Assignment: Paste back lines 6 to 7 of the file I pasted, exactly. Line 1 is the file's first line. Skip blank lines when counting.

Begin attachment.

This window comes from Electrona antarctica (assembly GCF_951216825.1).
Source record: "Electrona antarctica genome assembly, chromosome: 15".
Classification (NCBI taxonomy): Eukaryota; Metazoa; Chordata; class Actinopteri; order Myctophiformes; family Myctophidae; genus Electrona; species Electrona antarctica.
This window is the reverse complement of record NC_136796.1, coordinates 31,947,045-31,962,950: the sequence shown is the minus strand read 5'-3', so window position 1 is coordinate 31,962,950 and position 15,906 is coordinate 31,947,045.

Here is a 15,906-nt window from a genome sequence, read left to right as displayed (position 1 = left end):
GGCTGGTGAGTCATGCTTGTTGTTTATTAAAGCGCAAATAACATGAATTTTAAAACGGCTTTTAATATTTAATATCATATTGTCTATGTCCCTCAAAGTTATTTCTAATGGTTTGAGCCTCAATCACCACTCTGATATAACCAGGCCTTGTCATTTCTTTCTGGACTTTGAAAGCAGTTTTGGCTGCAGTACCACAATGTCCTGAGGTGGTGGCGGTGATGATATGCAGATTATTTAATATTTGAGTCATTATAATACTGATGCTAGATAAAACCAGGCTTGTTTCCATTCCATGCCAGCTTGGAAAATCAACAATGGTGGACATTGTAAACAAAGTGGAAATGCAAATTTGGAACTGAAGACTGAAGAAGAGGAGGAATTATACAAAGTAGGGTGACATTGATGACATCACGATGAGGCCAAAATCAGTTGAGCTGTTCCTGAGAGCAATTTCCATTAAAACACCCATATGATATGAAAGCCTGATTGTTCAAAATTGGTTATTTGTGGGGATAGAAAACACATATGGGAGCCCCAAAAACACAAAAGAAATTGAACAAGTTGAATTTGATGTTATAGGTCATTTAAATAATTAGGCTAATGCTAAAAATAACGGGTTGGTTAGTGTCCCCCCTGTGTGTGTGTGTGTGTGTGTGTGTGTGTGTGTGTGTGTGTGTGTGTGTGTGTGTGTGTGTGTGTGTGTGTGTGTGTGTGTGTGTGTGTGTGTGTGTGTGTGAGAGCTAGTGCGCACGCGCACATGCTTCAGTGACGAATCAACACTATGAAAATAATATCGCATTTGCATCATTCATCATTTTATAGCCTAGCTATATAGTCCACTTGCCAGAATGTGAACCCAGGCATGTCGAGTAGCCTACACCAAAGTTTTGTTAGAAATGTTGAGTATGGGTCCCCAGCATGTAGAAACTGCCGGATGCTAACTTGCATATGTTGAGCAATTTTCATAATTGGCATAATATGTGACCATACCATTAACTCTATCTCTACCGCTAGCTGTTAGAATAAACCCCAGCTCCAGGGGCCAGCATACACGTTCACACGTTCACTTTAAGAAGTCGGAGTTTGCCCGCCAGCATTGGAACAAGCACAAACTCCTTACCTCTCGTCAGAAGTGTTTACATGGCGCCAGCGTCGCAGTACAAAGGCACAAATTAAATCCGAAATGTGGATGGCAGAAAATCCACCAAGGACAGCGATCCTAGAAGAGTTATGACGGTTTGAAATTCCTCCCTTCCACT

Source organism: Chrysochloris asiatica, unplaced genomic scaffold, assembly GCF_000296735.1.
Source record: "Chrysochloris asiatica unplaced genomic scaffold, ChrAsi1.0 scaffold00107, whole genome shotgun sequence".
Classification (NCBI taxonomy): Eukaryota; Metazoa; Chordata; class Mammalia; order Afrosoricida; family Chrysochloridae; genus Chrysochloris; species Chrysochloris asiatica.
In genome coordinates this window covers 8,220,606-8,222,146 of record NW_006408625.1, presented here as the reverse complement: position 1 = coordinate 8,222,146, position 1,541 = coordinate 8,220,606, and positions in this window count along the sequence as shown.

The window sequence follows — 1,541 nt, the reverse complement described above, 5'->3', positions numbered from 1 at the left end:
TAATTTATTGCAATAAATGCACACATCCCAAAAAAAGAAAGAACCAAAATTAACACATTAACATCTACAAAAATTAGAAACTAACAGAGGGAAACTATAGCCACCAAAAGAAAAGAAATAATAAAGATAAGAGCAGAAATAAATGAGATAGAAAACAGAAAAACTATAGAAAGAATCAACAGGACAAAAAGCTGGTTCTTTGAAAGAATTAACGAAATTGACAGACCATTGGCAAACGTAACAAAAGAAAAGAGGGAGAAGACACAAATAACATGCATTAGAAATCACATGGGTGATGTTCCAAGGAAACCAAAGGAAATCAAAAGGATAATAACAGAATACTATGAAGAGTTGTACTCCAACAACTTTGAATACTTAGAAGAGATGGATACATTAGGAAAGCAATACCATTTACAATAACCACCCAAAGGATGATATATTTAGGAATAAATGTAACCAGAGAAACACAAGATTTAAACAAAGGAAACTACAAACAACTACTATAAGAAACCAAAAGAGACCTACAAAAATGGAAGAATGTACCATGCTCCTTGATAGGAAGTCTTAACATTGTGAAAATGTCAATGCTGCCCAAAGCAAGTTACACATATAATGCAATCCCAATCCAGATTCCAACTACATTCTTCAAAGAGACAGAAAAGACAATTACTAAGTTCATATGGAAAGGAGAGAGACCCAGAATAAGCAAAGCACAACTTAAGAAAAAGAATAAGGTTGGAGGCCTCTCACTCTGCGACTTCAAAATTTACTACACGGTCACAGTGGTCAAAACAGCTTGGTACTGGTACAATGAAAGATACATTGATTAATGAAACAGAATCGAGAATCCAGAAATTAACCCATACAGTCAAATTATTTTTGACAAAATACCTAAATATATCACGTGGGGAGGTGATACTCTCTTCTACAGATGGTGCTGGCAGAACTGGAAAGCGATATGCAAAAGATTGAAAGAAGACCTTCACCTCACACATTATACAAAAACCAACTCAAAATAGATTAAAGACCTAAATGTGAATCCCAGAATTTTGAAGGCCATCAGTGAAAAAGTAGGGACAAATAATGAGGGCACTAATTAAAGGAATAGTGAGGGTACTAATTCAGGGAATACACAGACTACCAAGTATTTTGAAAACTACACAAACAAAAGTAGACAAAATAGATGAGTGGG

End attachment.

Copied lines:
GGCTGGTGAGTCATGCTTGTTGTTTATTAAAGCGCAAATAACATGAATTTTAAAACGGCTTTTAATATTTAATATCATATTGTCTATGTCCCTCAAAGTTATTTCTAATGGTTTGAGCCTCAATCACCACTCTGATATAACCAGGCCTTGTCATTTCTTTCTGGACTTTGAAAGCAGTTTTGGCTGCAGTACCACAATGTCCTGAGGTGGTGGCGGTGATGATATGCAGATTATTTAATATTTGAGTCATTATAATACTGATGCTAGATAAAACCAGGCTTGTTTCCATTCCATGCCAGCTTGGAAAATCAACAATGGTGGACATTGTAAACAAAGTGGAAATGCAAATTTGGAACTGAAGACTGAAGAAGAGGAGGAATTATACAAAGTAGGGTGACATTGATGACATCACGATGAGGCCAAAATCAGTTGAGCTGTTCCTGAGAGCAATTTCCATTAAAACACCCATATGATATGAAAGCCTGATTGTTCAAAATTGGTTATTTGTGGGGATAGAAAACACATATGGGAGCCCCAAAAACACAAAAGAAATTGAACAAGTTGAATTTGATGTTATAGGTCATTTAAATAATTAGGCTAATGCTAAAAATAACGGGTTGGTTAGTGTCCCCCCTGTGTGTGTGTGTGTGTGTGTGTGTGTGTGTGTGTGTGTGTGTGTGTGTGTGTGTGTGTGTGTGTGTGTGTGTGTGTGTGTGTGTGTGTGTGTGTGTGTGTGAGAGCTAGTGCGCACGCGCACATGCTTCAGTGACGAATCAACACTATGAAAATAATATCGCATTTGCATCATTCATCATTTTATAGCCTAGCTATATAGTCCACTTGCCAGAATGTGAACCCAGGCATGTCGAGTAGCCTACACCAAAGTTTTGTTAGAAATGTTGAGTATGGGTCCCCAGCATGTAGAAACTGCCGGATGCTAACTTGCATATGTTGAGCAATTTTCATAATTGGCATAATATGTGACCATACCATTAACTCTATCTCTACCGCTAGCTGTTAGAATAAACCCCAGCTCCAGGGGCCAGCATACACGTTCACACGTTCACTTTAAGAAGTCGGAGTTTGCCCGCCAGCATTGGAACAAGCACAAACTCCTTACCTCTCGTCAGAAGTGTTTACATGGCGCCAGCGTCGCAGTACAAAGGCACAAATTAAATCCGAAATGTGGATGGCAGAAAATCCACCAAGGACAGCGATCCTAGAAGAGTTATGACGGTTTGAAATTCCTCCCTTCCACT

Source organism: Chrysochloris asiatica, unplaced genomic scaffold, assembly GCF_000296735.1.